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Helen Ruth Castor (born 4 August 1968 in Cambridge) is a British historian of the medieval period and a BBC broadcaster. She was a lecturer in history at Cambridge University and is the author of Blood and Roses (2005) and She-Wolves: The Women Who Ruled England Before Elizabeth (2010). Programmes she has presented include BBC Radio 4's Making History and She-Wolves on BBC Four.

Helen Castor
Helen Castor, Historian of Medieval England, giving a Gresham College lecture (22218675438).jpg
Born
Helen Ruth Castor

(1968-08-04) 4 August 1968 (age 51)
Cambridge, England
ResidenceLondon, England
NationalityBritish
EducationGonville and Caius College
OccupationAuthor
Broadcaster
Children1 son

Early life and educationEdit

Helen Castor graduated from The King's High School for Girls, Warwick, in 1986, and then completed a BA and a PhD at Gonville and Caius College, Cambridge. She was elected to a Research Fellowship at Jesus College. She is a Fellow of Sidney Sussex College.[1][2][3]

CareerEdit

Castor was Director of History at Sidney Sussex College for eight years before focusing on writing and media.[1][2][3]

BroadcastingEdit

Castor works extensively for the BBC including presenting Radio 4's Making History and She-Wolves on BBC Four.[4] In 2013 she was a member of the winning team on Christmas University Challenge, representing Gonville & Caius College, Cambridge.

Literary reviewEdit

She writes for the books pages of The Guardian, Sunday Telegraph, Sunday Times, The Times Literary Supplement and The Times Educational Supplement.

WritingEdit

Castor's book Blood and Roses (2005) is a biography of the 15th-century Paston family, whose letters are the earliest surviving collection of private correspondence in the English language. Blood and Roses was long-listed for the BBC Samuel Johnson Prize for non-fiction in 2005.[5] It was also awarded the Beatrice White Prize for outstanding scholarly work in the field of English literature before 1590, by the English Association in 2006.[6]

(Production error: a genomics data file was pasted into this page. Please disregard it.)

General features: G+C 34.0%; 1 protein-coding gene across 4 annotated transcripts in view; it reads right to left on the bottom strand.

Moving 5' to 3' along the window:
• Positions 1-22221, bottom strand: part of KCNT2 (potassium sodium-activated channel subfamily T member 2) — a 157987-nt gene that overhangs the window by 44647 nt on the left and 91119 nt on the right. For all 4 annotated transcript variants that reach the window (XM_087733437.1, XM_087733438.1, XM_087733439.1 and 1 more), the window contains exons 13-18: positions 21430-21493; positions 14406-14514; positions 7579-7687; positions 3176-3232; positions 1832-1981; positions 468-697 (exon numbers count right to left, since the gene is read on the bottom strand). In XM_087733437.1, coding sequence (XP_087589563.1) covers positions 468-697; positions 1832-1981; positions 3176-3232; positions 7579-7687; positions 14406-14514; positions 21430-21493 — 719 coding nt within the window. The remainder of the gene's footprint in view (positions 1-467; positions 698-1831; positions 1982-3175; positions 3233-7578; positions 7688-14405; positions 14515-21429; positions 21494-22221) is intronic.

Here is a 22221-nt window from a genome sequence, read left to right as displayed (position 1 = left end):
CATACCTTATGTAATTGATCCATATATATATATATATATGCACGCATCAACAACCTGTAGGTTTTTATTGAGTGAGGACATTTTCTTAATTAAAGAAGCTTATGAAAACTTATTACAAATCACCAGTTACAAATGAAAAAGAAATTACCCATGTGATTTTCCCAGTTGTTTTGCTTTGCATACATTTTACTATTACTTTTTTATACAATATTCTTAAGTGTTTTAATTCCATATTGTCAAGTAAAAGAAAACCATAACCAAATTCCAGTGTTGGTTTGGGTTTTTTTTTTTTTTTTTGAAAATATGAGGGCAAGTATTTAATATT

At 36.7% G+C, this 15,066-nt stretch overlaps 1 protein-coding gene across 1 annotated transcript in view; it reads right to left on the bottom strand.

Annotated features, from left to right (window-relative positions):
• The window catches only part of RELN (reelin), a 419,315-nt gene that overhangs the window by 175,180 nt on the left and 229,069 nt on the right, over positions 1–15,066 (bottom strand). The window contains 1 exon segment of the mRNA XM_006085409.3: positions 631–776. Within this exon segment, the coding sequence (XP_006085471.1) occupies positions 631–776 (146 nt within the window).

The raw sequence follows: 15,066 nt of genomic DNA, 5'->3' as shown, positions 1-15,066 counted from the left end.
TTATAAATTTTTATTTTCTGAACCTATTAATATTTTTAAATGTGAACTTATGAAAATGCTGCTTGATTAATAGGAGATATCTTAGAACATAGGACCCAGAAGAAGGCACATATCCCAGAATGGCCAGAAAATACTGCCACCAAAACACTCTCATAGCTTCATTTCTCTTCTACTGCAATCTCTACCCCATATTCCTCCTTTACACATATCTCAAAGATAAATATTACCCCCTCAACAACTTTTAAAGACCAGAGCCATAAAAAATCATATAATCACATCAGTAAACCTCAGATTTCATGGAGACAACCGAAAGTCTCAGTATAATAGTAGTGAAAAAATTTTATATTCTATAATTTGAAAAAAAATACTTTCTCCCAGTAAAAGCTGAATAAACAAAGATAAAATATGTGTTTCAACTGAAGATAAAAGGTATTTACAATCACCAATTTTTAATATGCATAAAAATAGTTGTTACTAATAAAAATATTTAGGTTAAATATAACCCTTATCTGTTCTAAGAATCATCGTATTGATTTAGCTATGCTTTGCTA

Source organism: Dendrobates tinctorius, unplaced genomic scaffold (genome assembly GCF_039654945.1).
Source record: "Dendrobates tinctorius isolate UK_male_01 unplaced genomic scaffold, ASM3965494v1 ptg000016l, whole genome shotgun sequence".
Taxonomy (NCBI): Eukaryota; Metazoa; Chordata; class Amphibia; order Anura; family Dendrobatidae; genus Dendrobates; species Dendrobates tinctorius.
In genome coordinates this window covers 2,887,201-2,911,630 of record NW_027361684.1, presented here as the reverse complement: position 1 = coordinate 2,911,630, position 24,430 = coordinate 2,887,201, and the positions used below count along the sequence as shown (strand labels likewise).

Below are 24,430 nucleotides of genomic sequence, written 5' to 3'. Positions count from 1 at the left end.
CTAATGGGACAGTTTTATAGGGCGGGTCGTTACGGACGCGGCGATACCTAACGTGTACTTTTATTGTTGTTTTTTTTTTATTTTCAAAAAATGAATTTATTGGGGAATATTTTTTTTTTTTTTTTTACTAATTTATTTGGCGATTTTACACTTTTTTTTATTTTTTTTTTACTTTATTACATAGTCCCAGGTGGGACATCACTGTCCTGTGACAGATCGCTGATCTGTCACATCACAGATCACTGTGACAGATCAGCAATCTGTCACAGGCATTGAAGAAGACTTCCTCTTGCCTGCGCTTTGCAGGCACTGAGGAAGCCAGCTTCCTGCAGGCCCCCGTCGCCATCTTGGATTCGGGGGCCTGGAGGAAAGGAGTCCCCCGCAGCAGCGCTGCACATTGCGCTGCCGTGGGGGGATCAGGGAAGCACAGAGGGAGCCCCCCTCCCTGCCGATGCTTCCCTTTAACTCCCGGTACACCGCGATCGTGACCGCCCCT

She-Wolves (2010) was voted one of the books of the year in the Guardian, Times, Sunday Times, Independent, Financial Times and BBC History Magazine.[7][8] BBC Four televised a three-part series based on the book in 2012, presented by Castor.[9][10]

Castor was elected a Fellow of the Royal Society of Literature in 2017.[11][12]

Personal lifeEdit

Castor lives in London with her son.[2] Her sister is the children's author, Harriet Castor Jeffrey.[13]

BooksEdit

  • The King, the Crown, and the Duchy of Lancaster: Public Authority and Private Power, 1399–1461 (2000) Oxford University Press ISBN 0198206224
  • Blood and Roses (book) (2004) Faber and Faber [14]
  • She-Wolves: The Women Who Ruled England Before Elizabeth (2010) Faber and Faber [14]
  • Joan of Arc: A History (2014) Faber and Faber [14]

TelevisionEdit

  • A Renaissance Education: The Schooling of Thomas More's Daughter (2011) BBC Four
  • She-Wolves: England's Early Queens (2012) BBC Four
  • Medieval Lives: Birth, Marriage and Death (2013) BBC Four
  • Joan of Arc: God's Warrior (2015) BBC Two
  • The Real Versailles (2016) BBC Two[15]
  • Women Sex and Society: A Timewatch Guide (2016) BBC Four
  • England's Forgotten Queen: The Life and Death of Lady Jane Grey (2018) BBC Four

RadioEdit

ReferencesEdit

  1. ^ a b Profile at Sidney Sussex College, Cambridge. Archived 2012-05-23 at the Wayback Machine
  2. ^ a b c Personal Website. Archived 2018-02-04 at the Wayback Machine
  3. ^ a b Kings High School, Warwick. OGA Archived 2014-01-04 at the Wayback Machine
  4. ^ Radio and TV credits Archived 2012-03-10 at the Wayback Machine
  5. ^ Pauli, Michelle (2005-04-20). "Samuel Johnson longlist celebrates variety". the Guardian. Archived from the original on 2015-10-20. Retrieved 2018-02-04. Cite uses deprecated parameter |deadurl= (help)
  6. ^ "Beatrice White Prize - Previous Winners". English Association. Archived from the original on 2016-03-17. Retrieved 2018-02-04. Cite uses deprecated parameter |dead-url= (help)
  7. ^ "Books of the year" Archived 2017-04-06 at the Wayback Machine 25 November 2011 The Guardian
  8. ^ Books info Archived 2012-03-10 at the Wayback Machine
  9. ^ BBC Four She Wolves, 2012 Archived 2012-03-12 at the Wayback Machine
  10. ^ History Today Archived 2012-06-10 at the Wayback Machine 16 June 2011, "Interview: Helen Castor"
  11. ^ Natasha Onwuemezi, "Rankin, McDermid and Levy named new RSL fellows" Archived 2017-11-07 at the Wayback Machine, The Bookseller, 7 June 2017.
  12. ^ "Current RSL Fellows". Royal Society of Literature. Archived from the original on 3 July 2017. Retrieved 10 June 2017. Cite uses deprecated parameter |deadurl= (help)
  13. ^ http://www.writewords.org.uk/interviews/helen_castor.asp
  14. ^ a b c Faber profile Archived 2011-06-14 at the Wayback Machine
  15. ^ "The Real Versailles – BBC Two". BBC. Archived from the original on 2016-07-25. Retrieved 2016-07-23. Cite uses deprecated parameter |deadurl= (help)

External linksEdit